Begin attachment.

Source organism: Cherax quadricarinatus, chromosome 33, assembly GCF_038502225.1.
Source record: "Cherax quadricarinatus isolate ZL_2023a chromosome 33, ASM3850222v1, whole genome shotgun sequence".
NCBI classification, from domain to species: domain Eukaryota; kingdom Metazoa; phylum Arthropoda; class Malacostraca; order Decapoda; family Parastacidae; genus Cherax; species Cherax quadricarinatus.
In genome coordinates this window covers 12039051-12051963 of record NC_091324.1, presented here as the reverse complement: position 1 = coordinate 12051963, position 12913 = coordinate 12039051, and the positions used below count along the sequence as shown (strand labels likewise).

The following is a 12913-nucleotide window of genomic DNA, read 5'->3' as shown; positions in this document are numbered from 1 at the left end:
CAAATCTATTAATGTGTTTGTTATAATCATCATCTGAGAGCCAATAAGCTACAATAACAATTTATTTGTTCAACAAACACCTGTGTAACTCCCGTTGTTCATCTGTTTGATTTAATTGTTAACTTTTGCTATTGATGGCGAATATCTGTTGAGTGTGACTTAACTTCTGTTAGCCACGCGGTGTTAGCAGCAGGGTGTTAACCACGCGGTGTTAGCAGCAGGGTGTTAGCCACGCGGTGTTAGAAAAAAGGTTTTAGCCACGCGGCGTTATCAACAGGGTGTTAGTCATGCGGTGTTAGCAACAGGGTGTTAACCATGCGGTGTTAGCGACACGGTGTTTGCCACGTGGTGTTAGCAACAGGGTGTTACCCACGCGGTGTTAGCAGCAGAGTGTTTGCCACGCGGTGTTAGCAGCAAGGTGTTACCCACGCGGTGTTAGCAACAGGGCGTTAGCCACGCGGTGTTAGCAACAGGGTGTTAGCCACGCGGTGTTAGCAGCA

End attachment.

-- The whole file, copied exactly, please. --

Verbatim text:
Source organism: Cherax quadricarinatus, chromosome 33, assembly GCF_038502225.1.
Source record: "Cherax quadricarinatus isolate ZL_2023a chromosome 33, ASM3850222v1, whole genome shotgun sequence".
NCBI classification, from domain to species: domain Eukaryota; kingdom Metazoa; phylum Arthropoda; class Malacostraca; order Decapoda; family Parastacidae; genus Cherax; species Cherax quadricarinatus.
In genome coordinates this window covers 12039051-12051963 of record NC_091324.1, presented here as the reverse complement: position 1 = coordinate 12051963, position 12913 = coordinate 12039051, and the positions used below count along the sequence as shown (strand labels likewise).

The following is a 12913-nucleotide window of genomic DNA, read 5'->3' as shown; positions in this document are numbered from 1 at the left end:
CAAATCTATTAATGTGTTTGTTATAATCATCATCTGAGAGCCAATAAGCTACAATAACAATTTATTTGTTCAACAAACACCTGTGTAACTCCCGTTGTTCATCTGTTTGATTTAATTGTTAACTTTTGCTATTGATGGCGAATATCTGTTGAGTGTGACTTAACTTCTGTTAGCCACGCGGTGTTAGCAGCAGGGTGTTAACCACGCGGTGTTAGCAGCAGGGTGTTAGCCACGCGGTGTTAGAAAAAAGGTTTTAGCCACGCGGCGTTATCAACAGGGTGTTAGTCATGCGGTGTTAGCAACAGGGTGTTAACCATGCGGTGTTAGCGACACGGTGTTTGCCACGTGGTGTTAGCAACAGGGTGTTACCCACGCGGTGTTAGCAGCAGAGTGTTTGCCACGCGGTGTTAGCAGCAAGGTGTTACCCACGCGGTGTTAGCAACAGGGCGTTAGCCACGCGGTGTTAGCAACAGGGTGTTAGCCACGCGGTGTTAGCAGCA